Try The Trick!

You may NOT need a drop trap to catch a cat who is simply wary of the standard wire traps.  Many cats, possibly 50%, just need a little more time to get comfortable with a wire trap.  Perhaps they've been trapped before, or they've just been around the barn a few times - we call them trap-wise, or trap-shy.  In a few days, you can train most trap-shy cats to eat out of a wire trap, using this common-sense technique.
This is also a great technique for trapping in areas too confined or uneven for the drop trap. Thanks to the good folks at Neighborhood Cats (NY) for this idea!

STEP 1: Training cats to use a box trap as a feeding station
Although this technique is ideal for backyard cats, it's possible although more difficult when the cats eat in a very public spot. The more time they have to spend with the trap, look it over, live with it, the better. If possible, disable the trap so that evil-doers cannot use your trap for mischief - I generally use traps with a removable door, and remove the door until I'm ready to trap.
1. In the place where the cats normally feed or hang out, tie the trap door open (with a piece of string, a twist-tie, a pipe-cleaner). Line the floor of the trap with cardboard.
Ideally, you should leave the trap in one place, 24/7 - chain it to something if you need to - and leave the only food available in it. You want ALL the cats to eat from the trap.  Don't give them the option of NOT eating from the trap.

2. Start off with the food bowl placed in the opening (not at the back). If one or more of the cats eat from the bowl in that position, move it further into the trap at the next feeding. If they DON'T touch the food in that position (in 12 hours, say) AND they seem suspicious of the trap, you may need to start with the bowl outside, but NEAR the trap.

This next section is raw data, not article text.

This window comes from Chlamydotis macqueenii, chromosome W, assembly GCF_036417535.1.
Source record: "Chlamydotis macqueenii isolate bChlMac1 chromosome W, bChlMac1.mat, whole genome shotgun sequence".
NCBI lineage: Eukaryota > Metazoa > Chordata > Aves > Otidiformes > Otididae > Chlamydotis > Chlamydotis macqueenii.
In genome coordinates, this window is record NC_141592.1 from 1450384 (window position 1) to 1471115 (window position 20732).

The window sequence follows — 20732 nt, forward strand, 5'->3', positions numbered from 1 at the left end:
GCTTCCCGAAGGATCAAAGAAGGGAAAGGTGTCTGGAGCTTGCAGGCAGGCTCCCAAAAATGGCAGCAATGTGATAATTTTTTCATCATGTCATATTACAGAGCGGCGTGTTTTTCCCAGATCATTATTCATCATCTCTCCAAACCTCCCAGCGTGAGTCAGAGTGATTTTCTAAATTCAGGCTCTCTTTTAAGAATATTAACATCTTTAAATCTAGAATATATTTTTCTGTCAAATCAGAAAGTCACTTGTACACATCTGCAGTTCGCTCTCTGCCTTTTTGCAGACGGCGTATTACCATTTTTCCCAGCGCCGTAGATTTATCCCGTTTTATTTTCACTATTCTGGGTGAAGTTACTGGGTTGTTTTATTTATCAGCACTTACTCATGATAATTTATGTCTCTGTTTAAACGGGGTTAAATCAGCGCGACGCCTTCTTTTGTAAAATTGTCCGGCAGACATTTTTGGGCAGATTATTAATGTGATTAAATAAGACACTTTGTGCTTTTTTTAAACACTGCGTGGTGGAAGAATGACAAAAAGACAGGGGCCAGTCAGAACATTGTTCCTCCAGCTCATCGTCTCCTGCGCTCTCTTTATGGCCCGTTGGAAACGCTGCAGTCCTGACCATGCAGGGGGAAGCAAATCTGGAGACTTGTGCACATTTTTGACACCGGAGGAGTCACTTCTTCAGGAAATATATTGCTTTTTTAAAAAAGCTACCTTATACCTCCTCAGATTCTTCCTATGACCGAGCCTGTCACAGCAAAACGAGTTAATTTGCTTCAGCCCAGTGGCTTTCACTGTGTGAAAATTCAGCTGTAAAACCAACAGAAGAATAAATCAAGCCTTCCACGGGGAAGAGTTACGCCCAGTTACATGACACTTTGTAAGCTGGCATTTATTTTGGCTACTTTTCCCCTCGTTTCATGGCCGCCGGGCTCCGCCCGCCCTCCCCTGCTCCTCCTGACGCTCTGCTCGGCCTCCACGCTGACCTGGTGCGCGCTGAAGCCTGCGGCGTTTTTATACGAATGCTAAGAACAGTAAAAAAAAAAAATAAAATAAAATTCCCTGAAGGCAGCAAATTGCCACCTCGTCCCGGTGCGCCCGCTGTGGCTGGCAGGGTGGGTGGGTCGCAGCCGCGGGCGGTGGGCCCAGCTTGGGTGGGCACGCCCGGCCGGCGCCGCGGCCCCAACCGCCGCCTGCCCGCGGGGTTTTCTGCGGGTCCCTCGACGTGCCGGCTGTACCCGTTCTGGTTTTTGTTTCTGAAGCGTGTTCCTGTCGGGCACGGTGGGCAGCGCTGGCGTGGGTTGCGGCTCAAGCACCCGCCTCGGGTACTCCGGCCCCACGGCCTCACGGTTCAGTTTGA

One or more of the cats will get up the nerve to try it out. That cat will demonstrate to the others that it's safe. Once they're comfortable with eating from the bowl, at the next feeding, place it closer to the back of the trap. You don't need to wait until ALL are eating before moving it. Once they're eating from the very back of the trap, you're ready to make your vet appointment, and set the trap, for real!

STEP 2: Controlling the box trap to catch the cat you want
If there's only one cat to trap, you're all done!  In many cases, though, you want to pick out a particular cat to trap first, such as a female, or several of the cats might already be done and you'll want to avoid trapping (and scaring) these decoy cats. You can control the trap and pick out the cat you want - while still allowing the other cats to eat happily and without alarming them (the better to catch them later!). You can catch a mom with her kittens if they all eat together (use a large-ish trap and a plate or cake pan, above). In order to do this, you want to control the boxtrap's door.

1) Find a soda bottle or stick that's the right height to prop open the trap door. Get some cord - you'll want 30-50 feet, NOT "mason's line" which will stretch too much.